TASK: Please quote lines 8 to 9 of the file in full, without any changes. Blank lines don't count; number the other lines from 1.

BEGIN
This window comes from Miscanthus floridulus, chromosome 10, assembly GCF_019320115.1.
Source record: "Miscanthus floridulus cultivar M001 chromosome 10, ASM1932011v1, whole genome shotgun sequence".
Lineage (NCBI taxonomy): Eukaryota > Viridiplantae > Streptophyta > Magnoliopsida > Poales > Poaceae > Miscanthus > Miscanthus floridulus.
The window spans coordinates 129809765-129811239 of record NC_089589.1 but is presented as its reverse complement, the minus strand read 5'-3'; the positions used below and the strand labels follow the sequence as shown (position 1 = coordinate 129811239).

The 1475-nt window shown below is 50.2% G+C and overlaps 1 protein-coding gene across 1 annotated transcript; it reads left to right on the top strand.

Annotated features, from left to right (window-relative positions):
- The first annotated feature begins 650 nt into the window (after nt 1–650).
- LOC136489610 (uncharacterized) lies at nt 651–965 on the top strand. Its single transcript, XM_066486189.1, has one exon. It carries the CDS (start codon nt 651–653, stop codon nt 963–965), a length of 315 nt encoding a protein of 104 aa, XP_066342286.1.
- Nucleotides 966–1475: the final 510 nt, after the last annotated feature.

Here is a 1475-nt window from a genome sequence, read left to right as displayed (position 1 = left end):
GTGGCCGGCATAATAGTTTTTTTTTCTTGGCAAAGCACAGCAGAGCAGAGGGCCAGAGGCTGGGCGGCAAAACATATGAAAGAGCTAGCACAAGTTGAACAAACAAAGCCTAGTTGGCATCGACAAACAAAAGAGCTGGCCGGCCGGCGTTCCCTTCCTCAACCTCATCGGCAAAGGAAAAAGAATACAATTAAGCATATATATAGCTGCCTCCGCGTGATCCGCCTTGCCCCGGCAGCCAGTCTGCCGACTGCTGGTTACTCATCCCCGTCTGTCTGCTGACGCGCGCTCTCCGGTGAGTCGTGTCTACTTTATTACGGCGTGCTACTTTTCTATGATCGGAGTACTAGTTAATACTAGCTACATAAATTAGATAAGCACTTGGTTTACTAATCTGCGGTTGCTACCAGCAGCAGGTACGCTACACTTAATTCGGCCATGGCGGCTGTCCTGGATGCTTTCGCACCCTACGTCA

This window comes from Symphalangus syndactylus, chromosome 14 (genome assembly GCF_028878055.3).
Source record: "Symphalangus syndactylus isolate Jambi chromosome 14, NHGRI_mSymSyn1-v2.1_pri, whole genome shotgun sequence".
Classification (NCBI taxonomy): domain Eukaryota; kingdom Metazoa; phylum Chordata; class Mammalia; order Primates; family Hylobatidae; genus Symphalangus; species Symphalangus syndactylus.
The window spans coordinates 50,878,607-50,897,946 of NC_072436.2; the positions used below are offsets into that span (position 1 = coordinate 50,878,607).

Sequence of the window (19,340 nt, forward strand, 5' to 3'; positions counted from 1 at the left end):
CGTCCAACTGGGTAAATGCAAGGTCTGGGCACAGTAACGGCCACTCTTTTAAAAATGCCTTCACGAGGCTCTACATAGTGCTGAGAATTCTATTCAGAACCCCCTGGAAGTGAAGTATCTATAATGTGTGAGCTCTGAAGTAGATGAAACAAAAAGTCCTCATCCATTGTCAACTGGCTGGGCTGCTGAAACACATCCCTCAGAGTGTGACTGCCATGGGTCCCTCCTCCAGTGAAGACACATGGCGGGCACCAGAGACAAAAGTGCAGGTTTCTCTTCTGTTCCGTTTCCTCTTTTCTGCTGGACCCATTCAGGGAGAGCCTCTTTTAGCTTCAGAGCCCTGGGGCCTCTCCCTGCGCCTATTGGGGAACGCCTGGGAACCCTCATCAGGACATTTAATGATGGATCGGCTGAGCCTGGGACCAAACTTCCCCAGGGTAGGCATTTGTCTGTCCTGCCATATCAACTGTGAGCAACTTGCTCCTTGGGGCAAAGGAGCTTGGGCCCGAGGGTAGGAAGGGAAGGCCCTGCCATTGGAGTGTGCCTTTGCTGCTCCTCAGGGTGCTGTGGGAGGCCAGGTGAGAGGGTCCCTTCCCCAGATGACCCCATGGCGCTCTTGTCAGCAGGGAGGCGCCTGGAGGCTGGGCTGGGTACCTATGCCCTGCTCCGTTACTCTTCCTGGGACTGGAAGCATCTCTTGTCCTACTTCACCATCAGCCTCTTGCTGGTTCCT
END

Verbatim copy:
- LOC136489610 (uncharacterized) lies at nt 651–965 on the top strand. Its single transcript, XM_066486189.1, has one exon. It carries the CDS (start codon nt 651–653, stop codon nt 963–965), a length of 315 nt encoding a protein of 104 aa, XP_066342286.1.
- Nucleotides 966–1475: the final 510 nt, after the last annotated feature.